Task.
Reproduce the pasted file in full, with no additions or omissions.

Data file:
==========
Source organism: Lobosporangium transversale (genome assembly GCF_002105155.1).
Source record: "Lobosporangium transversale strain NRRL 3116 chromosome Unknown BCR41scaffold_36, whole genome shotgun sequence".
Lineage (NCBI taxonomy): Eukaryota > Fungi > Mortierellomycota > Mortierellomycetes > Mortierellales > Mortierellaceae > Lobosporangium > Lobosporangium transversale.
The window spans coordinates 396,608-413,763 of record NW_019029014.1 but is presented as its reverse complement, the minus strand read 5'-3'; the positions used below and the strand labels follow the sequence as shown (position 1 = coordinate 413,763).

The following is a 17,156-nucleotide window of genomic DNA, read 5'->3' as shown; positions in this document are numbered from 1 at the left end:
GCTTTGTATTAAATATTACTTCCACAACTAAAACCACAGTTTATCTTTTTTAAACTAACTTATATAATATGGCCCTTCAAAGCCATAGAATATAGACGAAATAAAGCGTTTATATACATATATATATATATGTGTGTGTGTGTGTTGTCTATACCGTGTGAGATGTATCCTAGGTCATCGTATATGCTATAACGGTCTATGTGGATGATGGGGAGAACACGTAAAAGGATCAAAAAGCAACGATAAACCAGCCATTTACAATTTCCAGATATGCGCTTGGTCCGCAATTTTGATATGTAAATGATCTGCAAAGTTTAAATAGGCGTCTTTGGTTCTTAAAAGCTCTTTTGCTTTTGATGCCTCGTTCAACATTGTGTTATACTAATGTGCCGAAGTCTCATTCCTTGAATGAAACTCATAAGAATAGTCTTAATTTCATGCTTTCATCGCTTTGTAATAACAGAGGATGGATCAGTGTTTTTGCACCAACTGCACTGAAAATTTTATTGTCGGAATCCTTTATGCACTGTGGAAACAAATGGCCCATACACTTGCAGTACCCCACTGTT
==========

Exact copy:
Source organism: Lobosporangium transversale (genome assembly GCF_002105155.1).
Source record: "Lobosporangium transversale strain NRRL 3116 chromosome Unknown BCR41scaffold_36, whole genome shotgun sequence".
Lineage (NCBI taxonomy): Eukaryota > Fungi > Mortierellomycota > Mortierellomycetes > Mortierellales > Mortierellaceae > Lobosporangium > Lobosporangium transversale.
The window spans coordinates 396,608-413,763 of record NW_019029014.1 but is presented as its reverse complement, the minus strand read 5'-3'; the positions used below and the strand labels follow the sequence as shown (position 1 = coordinate 413,763).

The following is a 17,156-nucleotide window of genomic DNA, read 5'->3' as shown; positions in this document are numbered from 1 at the left end:
GCTTTGTATTAAATATTACTTCCACAACTAAAACCACAGTTTATCTTTTTTAAACTAACTTATATAATATGGCCCTTCAAAGCCATAGAATATAGACGAAATAAAGCGTTTATATACATATATATATATATGTGTGTGTGTGTGTTGTCTATACCGTGTGAGATGTATCCTAGGTCATCGTATATGCTATAACGGTCTATGTGGATGATGGGGAGAACACGTAAAAGGATCAAAAAGCAACGATAAACCAGCCATTTACAATTTCCAGATATGCGCTTGGTCCGCAATTTTGATATGTAAATGATCTGCAAAGTTTAAATAGGCGTCTTTGGTTCTTAAAAGCTCTTTTGCTTTTGATGCCTCGTTCAACATTGTGTTATACTAATGTGCCGAAGTCTCATTCCTTGAATGAAACTCATAAGAATAGTCTTAATTTCATGCTTTCATCGCTTTGTAATAACAGAGGATGGATCAGTGTTTTTGCACCAACTGCACTGAAAATTTTATTGTCGGAATCCTTTATGCACTGTGGAAACAAATGGCCCATACACTTGCAGTACCCCACTGTT